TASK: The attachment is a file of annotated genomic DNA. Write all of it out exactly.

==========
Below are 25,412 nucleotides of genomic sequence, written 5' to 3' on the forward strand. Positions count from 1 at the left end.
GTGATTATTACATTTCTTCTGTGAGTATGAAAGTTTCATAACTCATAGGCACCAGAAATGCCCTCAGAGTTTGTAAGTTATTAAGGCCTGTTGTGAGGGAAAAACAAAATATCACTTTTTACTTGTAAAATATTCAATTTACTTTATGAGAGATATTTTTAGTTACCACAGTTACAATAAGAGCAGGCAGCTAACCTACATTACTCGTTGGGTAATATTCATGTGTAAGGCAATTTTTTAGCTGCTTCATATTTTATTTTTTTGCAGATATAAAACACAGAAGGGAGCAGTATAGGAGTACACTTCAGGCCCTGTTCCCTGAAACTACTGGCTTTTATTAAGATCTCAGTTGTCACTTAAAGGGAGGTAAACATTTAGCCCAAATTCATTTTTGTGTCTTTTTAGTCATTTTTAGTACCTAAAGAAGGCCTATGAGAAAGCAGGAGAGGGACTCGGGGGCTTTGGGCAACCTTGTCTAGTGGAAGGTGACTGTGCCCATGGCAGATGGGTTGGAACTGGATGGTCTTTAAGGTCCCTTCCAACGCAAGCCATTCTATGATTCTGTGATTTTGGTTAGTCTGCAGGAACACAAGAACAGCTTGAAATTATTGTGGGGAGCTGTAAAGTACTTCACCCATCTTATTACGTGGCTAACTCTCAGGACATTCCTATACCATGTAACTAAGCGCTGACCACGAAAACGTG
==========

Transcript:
Below are 25,412 nucleotides of genomic sequence, written 5' to 3' on the forward strand. Positions count from 1 at the left end.
GTGATTATTACATTTCTTCTGTGAGTATGAAAGTTTCATAACTCATAGGCACCAGAAATGCCCTCAGAGTTTGTAAGTTATTAAGGCCTGTTGTGAGGGAAAAACAAAATATCACTTTTTACTTGTAAAATATTCAATTTACTTTATGAGAGATATTTTTAGTTACCACAGTTACAATAAGAGCAGGCAGCTAACCTACATTACTCGTTGGGTAATATTCATGTGTAAGGCAATTTTTTAGCTGCTTCATATTTTATTTTTTTGCAGATATAAAACACAGAAGGGAGCAGTATAGGAGTACACTTCAGGCCCTGTTCCCTGAAACTACTGGCTTTTATTAAGATCTCAGTTGTCACTTAAAGGGAGGTAAACATTTAGCCCAAATTCATTTTTGTGTCTTTTTAGTCATTTTTAGTACCTAAAGAAGGCCTATGAGAAAGCAGGAGAGGGACTCGGGGGCTTTGGGCAACCTTGTCTAGTGGAAGGTGACTGTGCCCATGGCAGATGGGTTGGAACTGGATGGTCTTTAAGGTCCCTTCCAACGCAAGCCATTCTATGATTCTGTGATTTTGGTTAGTCTGCAGGAACACAAGAACAGCTTGAAATTATTGTGGGGAGCTGTAAAGTACTTCACCCATCTTATTACGTGGCTAACTCTCAGGACATTCCTATACCATGTAACTAAGCGCTGACCACGAAAACGTG